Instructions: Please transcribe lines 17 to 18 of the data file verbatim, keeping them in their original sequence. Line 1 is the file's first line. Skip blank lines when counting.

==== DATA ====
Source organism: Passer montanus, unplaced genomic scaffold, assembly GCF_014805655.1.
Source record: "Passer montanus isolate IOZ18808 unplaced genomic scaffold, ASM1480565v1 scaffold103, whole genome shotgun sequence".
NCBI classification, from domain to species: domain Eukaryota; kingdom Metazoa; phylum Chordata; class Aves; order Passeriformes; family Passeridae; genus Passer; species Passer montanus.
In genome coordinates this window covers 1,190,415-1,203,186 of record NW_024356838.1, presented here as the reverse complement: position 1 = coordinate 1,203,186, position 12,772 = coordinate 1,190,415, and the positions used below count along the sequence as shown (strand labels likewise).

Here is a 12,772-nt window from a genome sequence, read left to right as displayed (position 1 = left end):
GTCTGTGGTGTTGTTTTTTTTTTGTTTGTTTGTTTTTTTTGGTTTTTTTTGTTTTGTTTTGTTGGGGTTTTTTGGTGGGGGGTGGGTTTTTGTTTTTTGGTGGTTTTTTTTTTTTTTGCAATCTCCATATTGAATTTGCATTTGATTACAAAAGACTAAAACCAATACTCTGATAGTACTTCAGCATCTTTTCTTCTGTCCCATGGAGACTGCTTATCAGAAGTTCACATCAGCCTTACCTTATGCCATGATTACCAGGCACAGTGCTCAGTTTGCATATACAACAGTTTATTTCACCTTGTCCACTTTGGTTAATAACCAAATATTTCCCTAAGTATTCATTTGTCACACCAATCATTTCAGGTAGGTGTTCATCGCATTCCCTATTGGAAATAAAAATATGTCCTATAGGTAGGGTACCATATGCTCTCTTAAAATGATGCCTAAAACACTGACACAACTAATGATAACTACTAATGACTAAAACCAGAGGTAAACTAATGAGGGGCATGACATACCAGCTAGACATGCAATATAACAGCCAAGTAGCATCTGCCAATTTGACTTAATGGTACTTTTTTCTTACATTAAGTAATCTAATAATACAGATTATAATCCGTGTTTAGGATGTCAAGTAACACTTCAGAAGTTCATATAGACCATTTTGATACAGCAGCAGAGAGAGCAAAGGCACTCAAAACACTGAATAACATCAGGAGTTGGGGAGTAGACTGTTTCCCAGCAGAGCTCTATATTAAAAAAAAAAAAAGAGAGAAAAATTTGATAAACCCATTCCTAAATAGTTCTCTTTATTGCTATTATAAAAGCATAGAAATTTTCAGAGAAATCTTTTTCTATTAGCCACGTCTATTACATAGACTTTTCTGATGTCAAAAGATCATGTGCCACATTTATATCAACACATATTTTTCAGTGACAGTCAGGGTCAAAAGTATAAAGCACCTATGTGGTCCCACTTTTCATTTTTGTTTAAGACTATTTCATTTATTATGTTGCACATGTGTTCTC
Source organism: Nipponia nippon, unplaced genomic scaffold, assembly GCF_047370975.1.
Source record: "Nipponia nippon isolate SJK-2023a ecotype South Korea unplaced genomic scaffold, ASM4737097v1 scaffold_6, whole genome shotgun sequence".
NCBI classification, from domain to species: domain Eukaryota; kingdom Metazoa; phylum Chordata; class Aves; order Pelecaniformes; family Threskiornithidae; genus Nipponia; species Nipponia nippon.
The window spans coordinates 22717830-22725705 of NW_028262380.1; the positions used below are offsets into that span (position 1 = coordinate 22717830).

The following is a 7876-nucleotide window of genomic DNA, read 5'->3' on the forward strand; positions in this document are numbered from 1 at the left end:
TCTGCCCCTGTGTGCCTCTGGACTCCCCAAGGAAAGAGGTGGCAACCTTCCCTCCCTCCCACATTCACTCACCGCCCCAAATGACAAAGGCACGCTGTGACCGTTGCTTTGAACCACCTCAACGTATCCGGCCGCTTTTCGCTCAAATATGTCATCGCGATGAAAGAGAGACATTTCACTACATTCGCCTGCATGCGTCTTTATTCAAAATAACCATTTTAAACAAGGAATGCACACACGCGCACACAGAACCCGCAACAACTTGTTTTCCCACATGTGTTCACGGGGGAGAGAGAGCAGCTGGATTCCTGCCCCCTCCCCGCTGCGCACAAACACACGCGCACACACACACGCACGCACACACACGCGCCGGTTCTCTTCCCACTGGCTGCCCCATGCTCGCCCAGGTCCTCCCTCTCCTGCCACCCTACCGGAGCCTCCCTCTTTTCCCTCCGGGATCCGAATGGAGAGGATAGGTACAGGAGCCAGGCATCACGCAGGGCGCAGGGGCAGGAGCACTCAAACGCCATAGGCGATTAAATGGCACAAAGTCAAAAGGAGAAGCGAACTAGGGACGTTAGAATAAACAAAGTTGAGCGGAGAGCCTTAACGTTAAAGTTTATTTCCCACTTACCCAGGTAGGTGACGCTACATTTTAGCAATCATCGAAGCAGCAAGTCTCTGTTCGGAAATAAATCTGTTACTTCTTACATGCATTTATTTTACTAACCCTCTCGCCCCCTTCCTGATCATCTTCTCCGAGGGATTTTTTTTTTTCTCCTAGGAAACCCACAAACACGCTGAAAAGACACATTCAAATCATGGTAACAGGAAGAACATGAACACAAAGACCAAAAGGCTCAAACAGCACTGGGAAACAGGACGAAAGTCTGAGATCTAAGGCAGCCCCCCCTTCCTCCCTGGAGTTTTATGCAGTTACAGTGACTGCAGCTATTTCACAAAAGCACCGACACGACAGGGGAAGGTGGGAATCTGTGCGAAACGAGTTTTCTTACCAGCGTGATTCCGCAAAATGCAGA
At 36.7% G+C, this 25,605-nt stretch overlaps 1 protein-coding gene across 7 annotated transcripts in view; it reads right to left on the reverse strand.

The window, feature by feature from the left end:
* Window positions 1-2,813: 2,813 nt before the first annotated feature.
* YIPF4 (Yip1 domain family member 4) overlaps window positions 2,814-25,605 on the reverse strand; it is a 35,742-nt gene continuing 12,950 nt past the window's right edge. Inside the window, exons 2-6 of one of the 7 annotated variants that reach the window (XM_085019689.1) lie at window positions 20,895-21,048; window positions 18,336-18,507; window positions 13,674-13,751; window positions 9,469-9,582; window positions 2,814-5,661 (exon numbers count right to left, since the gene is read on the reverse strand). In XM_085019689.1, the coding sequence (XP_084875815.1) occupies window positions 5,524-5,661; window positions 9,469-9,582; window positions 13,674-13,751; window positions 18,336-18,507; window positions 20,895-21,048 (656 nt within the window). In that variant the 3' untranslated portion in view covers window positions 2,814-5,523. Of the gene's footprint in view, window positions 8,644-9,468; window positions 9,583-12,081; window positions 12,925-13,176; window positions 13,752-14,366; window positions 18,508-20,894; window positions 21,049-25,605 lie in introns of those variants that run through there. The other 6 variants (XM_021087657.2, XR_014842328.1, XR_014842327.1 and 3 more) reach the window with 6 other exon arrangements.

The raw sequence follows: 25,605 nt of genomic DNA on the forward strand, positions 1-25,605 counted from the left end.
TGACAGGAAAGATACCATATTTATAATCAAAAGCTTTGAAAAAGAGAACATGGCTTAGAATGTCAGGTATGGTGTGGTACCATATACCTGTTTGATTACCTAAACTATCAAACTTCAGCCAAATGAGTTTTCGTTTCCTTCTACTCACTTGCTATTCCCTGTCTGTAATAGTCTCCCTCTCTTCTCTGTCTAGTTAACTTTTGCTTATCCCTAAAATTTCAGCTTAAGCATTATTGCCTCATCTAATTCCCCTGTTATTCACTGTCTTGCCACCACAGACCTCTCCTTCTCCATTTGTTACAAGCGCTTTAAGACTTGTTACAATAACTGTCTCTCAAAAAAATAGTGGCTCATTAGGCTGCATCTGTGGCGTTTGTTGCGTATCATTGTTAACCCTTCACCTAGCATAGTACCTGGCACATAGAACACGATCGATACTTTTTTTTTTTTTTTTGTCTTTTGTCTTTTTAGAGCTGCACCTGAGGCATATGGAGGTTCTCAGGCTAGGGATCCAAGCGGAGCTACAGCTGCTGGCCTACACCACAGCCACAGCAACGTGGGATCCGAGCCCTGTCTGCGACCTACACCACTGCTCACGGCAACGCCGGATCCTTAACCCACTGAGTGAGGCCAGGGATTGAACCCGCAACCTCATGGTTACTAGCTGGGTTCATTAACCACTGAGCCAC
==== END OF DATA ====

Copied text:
The raw sequence follows: 25,605 nt of genomic DNA on the forward strand, positions 1-25,605 counted from the left end.
TGACAGGAAAGATACCATATTTATAATCAAAAGCTTTGAAAAAGAGAACATGGCTTAGAATGTCAGGTATGGTGTGGTACCATATACCTGTTTGATTACCTAAACTATCAAACTTCAGCCAAATGAGTTTTCGTTTCCTTCTACTCACTTGCTATTCCCTGTCTGTAATAGTCTCCCTCTCTTCTCTGTCTAGTTAACTTTTGCTTATCCCTAAAATTTCAGCTTAAGCATTATTGCCTCATCTAATTCCCCTGTTATTCACTGTCTTGCCACCACAGACCTCTCCTTCTCCATTTGTTACAAGCGCTTTAAGACTTGTTACAATAACTGTCTCTCAAAAAAATAGTGGCTCATTAGGCTGCATCTGTGGCGTTTGTTGCGTATCATTGTTAACCCTTCACCTAGCATAGTACCTGGCACATAGAACACGATCGATACTTTTTTTTTTTTTTTTGTCTTTTGTCTTTTTAGAGCTGCACCTGAGGCATATGGAGGTTCTCAGGCTAGGGATCCAAGCGGAGCTACAGCTGCTGGCCTACACCACAGCCACAGCAACGTGGGATCCGAGCCCTGTCTGCGACCTACACCACTGCTCACGGCAACGCCGGATCCTTAACCCACTGAGTGAGGCCAGGGATTGAACCCGCAACCTCATGGTTACTAGCTGGGTTCATTAACCACTGAGCCAC